a) I don't think that reading "Great Works" requires anything near peak performance. It requires a certain amount of competence in a language, and a certain amount of time already invested in reading in that language and having absorbed some factual and cultural preconceptions of the era, and some cross-linguistic skill in thinking and dealing with literature. Aside from that, the difficulty varies depending on the concepts of the author, your previous familiarity with the concepts, and the literary tradition. Some traditions and authors favour very clear, direct, unornamented prose and a concise statement of ideas, while others actively strive to avoid this, preferring the cryptic or opaque. It requires a fairly clear head, and a fair bit of prerequisite knowledge, but if reading almost any "Great work" seems like a peak performance, my personal tendency would be to solidify fundamentals and find the tome easier on a later approach. If this continually fails to work, I would seriously question whether the tome is compatible with my standards of good writing, regardless of the acclaim and/or significance it may have.

b) Length and how substantial a text are seems to be extremely poorly correlated, even in "Great" works. There is also the somewhat related question of what a "Great Work" is. I honestly fail to see what people find in Dickens, for example; his primary merit for me is that I avoided spending time on novels for half a year after fully reading "The Pickwick Papers". Most texts of any length are not substantial; most books which are both substantial and focused (rather than encyclopaedic compilations) tend to be surprisingly short.

c) There are very different skillsets involved in 'cogitating' upon a "Great Work". In absolutely no work are all statements of equal value; some are worth considering at length, over the course of hours or even years - and these may be as short as a phrase, and are at times accessible even with a surprisingly low level of language ability. Analysing the conceptual structure of a work and the higher-level ideas it introduces and perhaps defends is another skillset entirely, including keeping a more substantive overview of the work in your head - and this is something I find highly correlated with my degree of comfort in a language. The more I struggle with not understanding the nuances (or worse, even having a gist of the idea) of relevant structures and words, the less able I am to form a coherent view on this level, even if things make almost perfect sense on a paragraph-by-paragraph basis. Then, there is appreciating and analysis of the style, cultural impact, and other such factors of a work...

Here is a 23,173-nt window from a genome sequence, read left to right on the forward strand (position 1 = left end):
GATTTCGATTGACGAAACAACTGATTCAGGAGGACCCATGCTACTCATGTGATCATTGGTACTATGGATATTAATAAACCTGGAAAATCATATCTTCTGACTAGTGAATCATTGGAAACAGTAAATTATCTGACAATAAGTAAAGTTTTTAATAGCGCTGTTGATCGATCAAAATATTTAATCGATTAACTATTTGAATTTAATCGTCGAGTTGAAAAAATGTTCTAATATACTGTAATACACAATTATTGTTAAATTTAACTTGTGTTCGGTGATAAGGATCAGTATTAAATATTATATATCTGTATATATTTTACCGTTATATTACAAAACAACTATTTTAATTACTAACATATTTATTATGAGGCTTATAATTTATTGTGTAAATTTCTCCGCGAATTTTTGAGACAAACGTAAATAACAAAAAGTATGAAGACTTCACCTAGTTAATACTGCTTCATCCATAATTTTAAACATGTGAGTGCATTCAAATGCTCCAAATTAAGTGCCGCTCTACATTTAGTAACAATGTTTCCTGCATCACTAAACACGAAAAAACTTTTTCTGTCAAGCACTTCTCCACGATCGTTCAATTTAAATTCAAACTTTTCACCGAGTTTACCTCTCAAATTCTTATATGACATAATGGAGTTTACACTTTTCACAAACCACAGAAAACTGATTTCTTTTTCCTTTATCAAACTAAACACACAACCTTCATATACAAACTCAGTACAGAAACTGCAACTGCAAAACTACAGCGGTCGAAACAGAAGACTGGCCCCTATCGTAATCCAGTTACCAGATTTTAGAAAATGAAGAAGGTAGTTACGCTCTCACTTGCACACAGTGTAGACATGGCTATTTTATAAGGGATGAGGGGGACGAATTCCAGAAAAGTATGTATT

Related languages are extremely helpful for polyliteracy. Aside from sharing low-frequency vocabulary, they often have extremely similar literary backgrounds and common roots, and often cross-pollinate words and concepts diachronically. None of them are 'free', but the more you know of several members of a language family, and of the literature and culture of influential parent language(s), the cheaper they get.

d) Depending on what you are doing with a "Great Work", a dictionary may be counterproductive or very valuable. I'll defer to Juan for a more thorough explanation of the benefits.


Zwlth wrote:

Thus, the most interesting food for thought in the quote you provided was the statement that:   "The least demanding skill is normally reading." It is not just the oft-quoted Gethin and Gunnemark who say this. I suspect that there is a fairly wide consensus on this matter. I used to think so, too, but I don't anymore. Reading seems to be the least demanding because it is a passive rather than a productive skill, and because you can usually take your time with it, re-read, and look things up as you go along. However, spoken language, even at the highest level, uses only about half of the vocabulary of written language, particularly well-written language. Even when you yourself are writing, you are never compelled to use words that you do not know, so you remain comfortably within the confines of a relatively limited active vocabulary. All in all, you can converse (i.e., speak and understand spoken language) and write fluently with a vocabulary of only about 10,000 word families. However, in order to read a Great Book, you probably need to know 20,000+. Granted, part of that additional recognition can be passive, but part cannot. And, these additional words past 10,000 are all going to be less-commonly-used words, which are, by definition, harder to assimilate.